Plant Disease: An Advanced Treatise - 1st Edition - ISBN: 9780123564030, 9780323147682

Plant Disease: An Advanced Treatise

1st Edition

How Plants Suffer from Disease

Editors: James G. Horsfall
eBook ISBN: 9780323147682
Imprint: Academic Press
Published Date: 28th January 1979
Page Count: 508
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Plant Diseases An Advanced Treatise, Volume III: How Plants Suffer from Disease deals with the mechanism on how individual plants suffer from disease. Organized into 19 chapters, this volume discusses plant growth, the conceptual theory of disease development in plants, and the occurrence of different kinds of impairment in diseased plant system.
The opening chapters outline the array of physiological functions that are essential in the growth and development of healthy plants. This text also describes the effect of disease on the capture, transfer, and utilization of energy by plants. The subsequent chapters discuss specific types of dysfunction in plant system, including food flow, water system, mineral nutrition, and growth alteration. Other chapters deal with other plant diseases, such as crown gall, teratoma, dysfunction and shortfalls of symbiont responses, disrupted reproduction, and tissue disintegration. This volume also examines various physical factors of the environment that impose mechanical or other physical stresses on plants. It also discusses the engineering mechanics of growing plants and the effect of various pathogens and microorganisms on plant strength and plant organ structural integrity. Other chapters deal with the effect of disease on cell membrane and permeability and on intermediary plant metabolism. The concluding chapters cover the genetic aspects of diseased plants and the diseases that induce senescence and diseases that senescence induced. This volume is an invaluable source for plant pathologists and researchers, mycologists, virologists, and graduate students.

Table of Contents

List of Contributors


Contents of other Volumes

Tentative Contents of other Volumes

Chapter 1 Prologue: How Plants Suffer from Disease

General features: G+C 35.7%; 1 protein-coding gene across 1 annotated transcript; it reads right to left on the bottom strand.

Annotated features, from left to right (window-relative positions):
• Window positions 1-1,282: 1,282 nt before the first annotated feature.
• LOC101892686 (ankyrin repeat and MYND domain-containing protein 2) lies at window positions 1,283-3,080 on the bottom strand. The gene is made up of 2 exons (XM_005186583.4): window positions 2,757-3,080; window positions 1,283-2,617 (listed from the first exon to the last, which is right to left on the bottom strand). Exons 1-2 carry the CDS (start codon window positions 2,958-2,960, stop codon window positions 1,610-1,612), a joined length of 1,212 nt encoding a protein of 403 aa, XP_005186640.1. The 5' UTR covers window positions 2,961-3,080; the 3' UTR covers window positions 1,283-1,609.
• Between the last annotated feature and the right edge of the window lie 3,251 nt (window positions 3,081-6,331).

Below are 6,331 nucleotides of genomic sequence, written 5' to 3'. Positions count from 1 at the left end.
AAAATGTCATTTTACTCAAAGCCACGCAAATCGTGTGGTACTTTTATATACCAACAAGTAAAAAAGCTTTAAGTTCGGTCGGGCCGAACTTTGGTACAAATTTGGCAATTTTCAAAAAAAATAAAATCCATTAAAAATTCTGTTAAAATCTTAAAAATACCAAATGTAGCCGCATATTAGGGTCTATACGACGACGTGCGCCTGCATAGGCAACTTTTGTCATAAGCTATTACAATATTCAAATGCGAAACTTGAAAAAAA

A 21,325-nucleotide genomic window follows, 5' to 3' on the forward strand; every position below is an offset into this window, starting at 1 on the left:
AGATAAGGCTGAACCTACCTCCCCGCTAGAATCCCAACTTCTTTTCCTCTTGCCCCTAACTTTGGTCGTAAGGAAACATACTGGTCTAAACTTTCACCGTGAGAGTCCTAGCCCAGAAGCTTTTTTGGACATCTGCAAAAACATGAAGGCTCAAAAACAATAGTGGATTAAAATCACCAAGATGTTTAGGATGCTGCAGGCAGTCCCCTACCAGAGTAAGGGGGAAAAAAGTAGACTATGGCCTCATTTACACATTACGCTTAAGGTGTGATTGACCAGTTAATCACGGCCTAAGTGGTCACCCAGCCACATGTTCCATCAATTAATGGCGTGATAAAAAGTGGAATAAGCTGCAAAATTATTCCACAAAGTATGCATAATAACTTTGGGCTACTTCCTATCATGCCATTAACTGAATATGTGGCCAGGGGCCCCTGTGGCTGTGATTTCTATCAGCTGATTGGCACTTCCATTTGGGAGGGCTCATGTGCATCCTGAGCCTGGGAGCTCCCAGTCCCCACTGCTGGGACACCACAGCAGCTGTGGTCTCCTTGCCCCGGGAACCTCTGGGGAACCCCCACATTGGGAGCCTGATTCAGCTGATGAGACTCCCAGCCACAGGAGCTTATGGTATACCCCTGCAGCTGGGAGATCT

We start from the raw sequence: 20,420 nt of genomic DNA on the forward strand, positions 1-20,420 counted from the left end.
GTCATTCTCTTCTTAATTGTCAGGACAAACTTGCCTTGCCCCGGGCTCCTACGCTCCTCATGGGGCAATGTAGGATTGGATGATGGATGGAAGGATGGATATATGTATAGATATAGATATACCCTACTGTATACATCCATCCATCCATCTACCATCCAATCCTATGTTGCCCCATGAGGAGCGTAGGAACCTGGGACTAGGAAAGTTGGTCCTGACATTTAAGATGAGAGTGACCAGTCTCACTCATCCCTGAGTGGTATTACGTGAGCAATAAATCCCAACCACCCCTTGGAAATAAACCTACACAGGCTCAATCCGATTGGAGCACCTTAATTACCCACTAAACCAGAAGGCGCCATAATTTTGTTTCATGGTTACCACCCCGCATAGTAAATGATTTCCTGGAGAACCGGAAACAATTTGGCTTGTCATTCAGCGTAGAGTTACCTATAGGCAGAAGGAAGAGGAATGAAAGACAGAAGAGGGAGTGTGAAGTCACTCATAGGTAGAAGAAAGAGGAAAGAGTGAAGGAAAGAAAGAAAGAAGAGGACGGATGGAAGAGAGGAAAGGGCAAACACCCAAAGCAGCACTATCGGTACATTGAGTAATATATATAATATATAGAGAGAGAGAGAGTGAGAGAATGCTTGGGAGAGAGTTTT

I. Introduction

II. The Progress of Disease in Individual Plants

III. A Theoretical Analysis of Suffering in Plants

IV. Where Are the Potentials for Progress in Plant Pathology Today?

V. Some Highlights of Volume III

VI. An Overview of the Treatise


Chapter 2 How Healthy Plants Grow

I. Introduction

II. Physiology of Growth

III. Plant Responses to Environmental Changes

IV. The Physiological Impact of Environmental and Pathological Stresses

V. Conclusions


Chapter 3 The Dynamic Nature of Disease

I. Introduction

II. The Nature of Disease

III. Disease Etiology

IV. Parasitism and Disease

V. Hypotheses Relating Parasitism and Pathogenicity

VI. Utility of the Multiple-Component Hypothesis in Pathology


Chapter 4 The Capture and Use of Energy by Diseased Plants

I. Introduction

II. An Overview of Energy Capture and Utilization in Plants

III. Effects of Disease on the Efficiency of Energy Capture by Plants

IV. The Effect on Carbon Assimilation

V. Alteration in the Export of Reducing Power and Energy

VI. Effect on Respiration

VII. Effect on Energy Utilization

VIII. Effect of Disease on Components of Yield

IX. The General Impact of Reduced Energy Capture by Plants

X. A Look into the Future


Chapter 5 Dysfunction in the Flow of Food

I. Introduction

II. Structure and Function of the Xylem

III. Structure and Function of the Phloem

IV. Circulation throughout the Plant

V. Failure of the Transport Systems

VI. Transport of Harmful Agents throughout the Plant

VII. Distribution of Applied Chemicals throughout the Plant


Chapter 6 Dysfunction of the Water System

I. Introduction

II. Some General Considerations

III. The Effect of Disease on the Lifting Force

IV. The Effect of Disease on Resistance in the Pathways

V. Mechanisms Limiting Dysfunction

VI. Conclusions


Chapter 7 Disturbed Mineral Nutrition

I. Introduction